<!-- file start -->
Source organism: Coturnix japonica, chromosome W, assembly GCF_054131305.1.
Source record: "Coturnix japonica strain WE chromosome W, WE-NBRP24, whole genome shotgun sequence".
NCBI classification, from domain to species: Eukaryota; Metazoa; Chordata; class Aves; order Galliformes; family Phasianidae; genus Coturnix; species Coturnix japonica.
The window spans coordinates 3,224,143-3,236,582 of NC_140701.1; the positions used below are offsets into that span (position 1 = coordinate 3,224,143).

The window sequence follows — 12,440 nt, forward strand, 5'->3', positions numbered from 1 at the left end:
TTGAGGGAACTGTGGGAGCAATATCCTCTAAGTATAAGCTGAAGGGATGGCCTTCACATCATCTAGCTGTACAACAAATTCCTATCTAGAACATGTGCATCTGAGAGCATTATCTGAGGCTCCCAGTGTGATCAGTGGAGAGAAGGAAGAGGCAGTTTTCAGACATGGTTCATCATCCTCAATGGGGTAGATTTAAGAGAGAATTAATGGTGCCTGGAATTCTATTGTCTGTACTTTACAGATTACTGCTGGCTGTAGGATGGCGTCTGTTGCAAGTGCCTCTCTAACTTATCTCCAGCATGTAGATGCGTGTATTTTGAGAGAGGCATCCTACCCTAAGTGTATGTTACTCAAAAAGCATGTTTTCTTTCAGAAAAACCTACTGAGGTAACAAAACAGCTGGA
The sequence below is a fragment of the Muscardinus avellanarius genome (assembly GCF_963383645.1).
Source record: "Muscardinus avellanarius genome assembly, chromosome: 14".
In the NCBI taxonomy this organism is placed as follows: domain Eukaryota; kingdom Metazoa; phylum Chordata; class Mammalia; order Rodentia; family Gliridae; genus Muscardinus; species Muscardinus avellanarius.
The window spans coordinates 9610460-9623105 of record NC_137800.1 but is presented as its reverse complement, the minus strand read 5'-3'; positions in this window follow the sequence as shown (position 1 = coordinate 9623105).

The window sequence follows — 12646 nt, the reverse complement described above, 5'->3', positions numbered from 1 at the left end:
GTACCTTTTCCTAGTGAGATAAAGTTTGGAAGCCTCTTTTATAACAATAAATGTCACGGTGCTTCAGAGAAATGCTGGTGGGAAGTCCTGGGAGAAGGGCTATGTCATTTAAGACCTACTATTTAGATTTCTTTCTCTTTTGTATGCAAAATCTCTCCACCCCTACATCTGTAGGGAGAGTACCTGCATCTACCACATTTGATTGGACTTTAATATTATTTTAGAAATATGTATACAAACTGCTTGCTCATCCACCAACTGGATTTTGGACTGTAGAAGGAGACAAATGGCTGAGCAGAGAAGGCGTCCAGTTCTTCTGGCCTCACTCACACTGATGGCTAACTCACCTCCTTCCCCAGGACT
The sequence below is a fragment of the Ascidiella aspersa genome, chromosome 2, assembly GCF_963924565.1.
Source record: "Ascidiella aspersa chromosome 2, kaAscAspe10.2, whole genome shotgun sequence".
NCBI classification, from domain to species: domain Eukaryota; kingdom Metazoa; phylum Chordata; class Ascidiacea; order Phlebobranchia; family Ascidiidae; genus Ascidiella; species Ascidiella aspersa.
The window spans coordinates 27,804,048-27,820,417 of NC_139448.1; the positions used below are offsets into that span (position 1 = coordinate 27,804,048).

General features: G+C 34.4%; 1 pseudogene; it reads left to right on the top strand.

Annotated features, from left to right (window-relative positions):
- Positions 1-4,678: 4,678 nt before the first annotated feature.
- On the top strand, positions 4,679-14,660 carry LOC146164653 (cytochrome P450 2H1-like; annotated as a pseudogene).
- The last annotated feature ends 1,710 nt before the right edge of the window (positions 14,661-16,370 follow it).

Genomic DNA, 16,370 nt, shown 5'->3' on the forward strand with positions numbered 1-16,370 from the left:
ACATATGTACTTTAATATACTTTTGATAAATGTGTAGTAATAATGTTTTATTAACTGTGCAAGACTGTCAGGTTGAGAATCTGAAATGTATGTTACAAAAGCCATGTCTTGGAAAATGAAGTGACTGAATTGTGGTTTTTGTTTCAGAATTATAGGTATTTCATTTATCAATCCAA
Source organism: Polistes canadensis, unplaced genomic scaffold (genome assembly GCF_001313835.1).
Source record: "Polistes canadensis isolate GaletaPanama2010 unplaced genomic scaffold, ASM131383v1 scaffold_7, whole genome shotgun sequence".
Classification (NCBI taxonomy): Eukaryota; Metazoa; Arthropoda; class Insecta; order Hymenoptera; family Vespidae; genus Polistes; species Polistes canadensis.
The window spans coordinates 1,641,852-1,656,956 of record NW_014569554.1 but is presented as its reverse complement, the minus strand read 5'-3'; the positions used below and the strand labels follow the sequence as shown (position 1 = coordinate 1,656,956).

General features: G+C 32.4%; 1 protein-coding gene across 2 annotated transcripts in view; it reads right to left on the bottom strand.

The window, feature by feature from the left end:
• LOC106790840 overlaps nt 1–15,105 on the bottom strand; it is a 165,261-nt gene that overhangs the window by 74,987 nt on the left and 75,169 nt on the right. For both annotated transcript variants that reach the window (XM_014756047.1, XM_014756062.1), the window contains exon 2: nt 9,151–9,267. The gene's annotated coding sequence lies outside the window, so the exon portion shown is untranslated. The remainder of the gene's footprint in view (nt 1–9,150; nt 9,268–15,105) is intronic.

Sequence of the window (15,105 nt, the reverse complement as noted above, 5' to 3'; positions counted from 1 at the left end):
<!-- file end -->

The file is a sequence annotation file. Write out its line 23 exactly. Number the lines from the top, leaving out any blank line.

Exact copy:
ACATATGTACTTTAATATACTTTTGATAAATGTGTAGTAATAATGTTTTATTAACTGTGCAAGACTGTCAGGTTGAGAATCTGAAATGTATGTTACAAAAGCCATGTCTTGGAAAATGAAGTGACTGAATTGTGGTTTTTGTTTCAGAATTATAGGTATTTCATTTATCAATCCAA